Chaffetz wants more answers from Education CIO
- By Zach Noble
- Jan 29, 2016
Rep. Jason Chaffetz has called Education's IT vulnerabilities "absolutely stunning."
The House Oversight and Government Reform Committee will meet Feb. 2 to take a hard look at the Education Department's IT situation and to examine the conduct of CIO Danny Harris.
It's not clear what conduct issues will be in play, but the investigation of Education's information security and management will be the sequel to a contentious Nov. 17, 2015, hearing.
In that hearing, Chairman Rep. Jason Chaffetz (R-Utah) called Education's IT vulnerabilities "absolutely stunning."
Chaffetz has since warned that a breach of the department's databases, which manage $1 trillion in assets and hold personal information on half the U.S. population, could dwarf the Office of Personnel Management breach in terms of the number of records compromised.
Education's 184 information systems are largely run by contractors, and security is so poor the agency's inspector general was able to hack them.
"During our vulnerability and penetration testing of the Education Department Utility for Communications, Applications, and Technology Environment, we were able to exploit configuration weaknesses to access the department's network," Education's IG wrote in a November audit. "Additionally, of significant concern, neither [contractor] Dell Services Federal Government nor the Office of the Chief Information Officer detected our activity while we were performing the vulnerability assessment and penetration testing."
Part of the problem might lie with the department's approach to privileged-user access.
Although many federal agencies beefed up two-factor authentication and trimmed down the number of privileged users during 2015's cybersecurity sprint, Education was one of a handful of agencies that actually saw two-factor rates drop during the sprint, particularly for privileged users.
In fact, Education's drop was driven entirely by a decrease in privileged-user two-factor requirements because two-factor requirements rose slightly for non-privileged users, indicating that Education has a large number of privileged users.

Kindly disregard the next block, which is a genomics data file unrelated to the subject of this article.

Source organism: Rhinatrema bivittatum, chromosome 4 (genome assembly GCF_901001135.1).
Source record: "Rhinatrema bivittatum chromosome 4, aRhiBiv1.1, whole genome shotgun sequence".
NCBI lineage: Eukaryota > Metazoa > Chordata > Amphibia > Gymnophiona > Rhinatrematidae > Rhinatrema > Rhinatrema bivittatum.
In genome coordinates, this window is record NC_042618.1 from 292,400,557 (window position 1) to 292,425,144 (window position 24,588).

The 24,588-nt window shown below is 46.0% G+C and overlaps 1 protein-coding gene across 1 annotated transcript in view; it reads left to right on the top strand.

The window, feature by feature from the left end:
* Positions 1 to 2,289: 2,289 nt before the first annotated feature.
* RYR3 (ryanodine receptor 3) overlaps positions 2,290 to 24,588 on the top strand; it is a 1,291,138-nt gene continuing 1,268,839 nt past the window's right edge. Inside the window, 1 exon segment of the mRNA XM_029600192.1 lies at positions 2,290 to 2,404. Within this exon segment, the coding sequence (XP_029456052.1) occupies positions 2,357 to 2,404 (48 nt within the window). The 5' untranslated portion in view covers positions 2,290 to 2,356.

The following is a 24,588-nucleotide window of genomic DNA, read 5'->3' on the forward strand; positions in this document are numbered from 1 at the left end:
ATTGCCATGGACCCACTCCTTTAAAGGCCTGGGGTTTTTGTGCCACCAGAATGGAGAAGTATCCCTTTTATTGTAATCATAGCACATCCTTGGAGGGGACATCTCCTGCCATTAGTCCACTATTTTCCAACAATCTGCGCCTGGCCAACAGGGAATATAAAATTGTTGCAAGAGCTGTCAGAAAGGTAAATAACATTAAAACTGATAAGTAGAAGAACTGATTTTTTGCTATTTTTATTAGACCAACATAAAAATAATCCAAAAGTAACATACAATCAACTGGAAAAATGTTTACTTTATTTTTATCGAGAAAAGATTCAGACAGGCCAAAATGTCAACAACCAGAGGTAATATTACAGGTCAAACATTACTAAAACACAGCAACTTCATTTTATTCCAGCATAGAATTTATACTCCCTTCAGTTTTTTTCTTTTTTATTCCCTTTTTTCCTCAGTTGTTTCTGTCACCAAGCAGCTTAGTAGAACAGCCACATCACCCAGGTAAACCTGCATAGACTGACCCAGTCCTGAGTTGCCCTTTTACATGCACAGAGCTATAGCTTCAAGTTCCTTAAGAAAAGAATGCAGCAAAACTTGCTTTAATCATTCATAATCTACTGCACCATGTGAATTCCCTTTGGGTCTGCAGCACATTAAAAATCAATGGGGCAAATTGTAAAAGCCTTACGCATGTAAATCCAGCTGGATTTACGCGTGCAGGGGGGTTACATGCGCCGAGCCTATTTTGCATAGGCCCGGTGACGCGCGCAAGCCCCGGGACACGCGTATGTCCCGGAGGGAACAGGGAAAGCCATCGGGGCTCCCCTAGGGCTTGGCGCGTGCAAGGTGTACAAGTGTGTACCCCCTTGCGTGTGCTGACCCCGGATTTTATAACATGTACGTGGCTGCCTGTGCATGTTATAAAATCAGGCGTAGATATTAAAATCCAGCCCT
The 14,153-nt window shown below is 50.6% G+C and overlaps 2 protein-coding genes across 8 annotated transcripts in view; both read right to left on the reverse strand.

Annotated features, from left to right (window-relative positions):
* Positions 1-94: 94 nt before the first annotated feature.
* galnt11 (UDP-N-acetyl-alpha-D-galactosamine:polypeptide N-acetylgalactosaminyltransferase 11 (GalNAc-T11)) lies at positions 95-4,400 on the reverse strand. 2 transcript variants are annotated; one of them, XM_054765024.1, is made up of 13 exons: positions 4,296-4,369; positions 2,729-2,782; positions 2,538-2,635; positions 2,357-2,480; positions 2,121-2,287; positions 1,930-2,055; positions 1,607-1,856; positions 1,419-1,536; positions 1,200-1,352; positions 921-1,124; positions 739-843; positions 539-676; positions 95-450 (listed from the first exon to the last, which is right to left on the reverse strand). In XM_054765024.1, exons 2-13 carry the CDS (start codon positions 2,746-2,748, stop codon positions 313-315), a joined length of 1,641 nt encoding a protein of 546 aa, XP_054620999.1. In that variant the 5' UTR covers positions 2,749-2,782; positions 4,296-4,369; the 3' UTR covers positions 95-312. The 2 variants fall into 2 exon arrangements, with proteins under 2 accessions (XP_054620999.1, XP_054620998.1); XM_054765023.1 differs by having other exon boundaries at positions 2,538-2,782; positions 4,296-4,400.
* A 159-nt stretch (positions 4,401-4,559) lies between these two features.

In August 2015, an Education spokesperson told FCW that the numbers indicated progress because Education was going through the process of discovering how many privileged users it had, which skewed the results.
In the November 2015 hearing, lawmakers also took aim at Education's antiquated technology.
"We can't even fathom the kind of vulnerabilities [Education has] when you're utilizing technology that's not even supported any longer," said Rep. Jody Hice (R-Ga.), referring to the 962 operating systems used by Education that vendors no longer support. "And yet you said you'd give yourself a seven out of 10 [for modernization efforts]."
Harris was unable to say when modernization efforts would be completed. "I don't have an answer to that, sir, across the entire platform, but I can tell you that we're working hard," he said, claiming that Education's systems were reasonably secure for the time being, despite the IG's successful penetration.
Education was one of three agencies to receive an F grade on the committee's FITARA scorecard last year.
Unlike other agency CIOs who embraced poor grades as a brutal-but-honest baseline, Harris argued that his agency should have scored higher. In the November hearing, he claimed Education should have gotten a C.
He also claimed not to know where the oversight committee had gotten its scorecard data; the grades were based on data from the Government Accountability Office.
The Feb. 2 hearing is slated to feature testimony from Harris, Deputy IG Sandra Bruce, Assistant General Counsel for Ethics Susan Winchell and Acting Secretary John King Jr.
A spokesperson for the department said she could not say what issues would be discussed or how Harris was preparing for the hearing.
A spokesperson for the committee similarly declined to share details but said, "It should be good."
Zach Noble is a former FCW staff writer.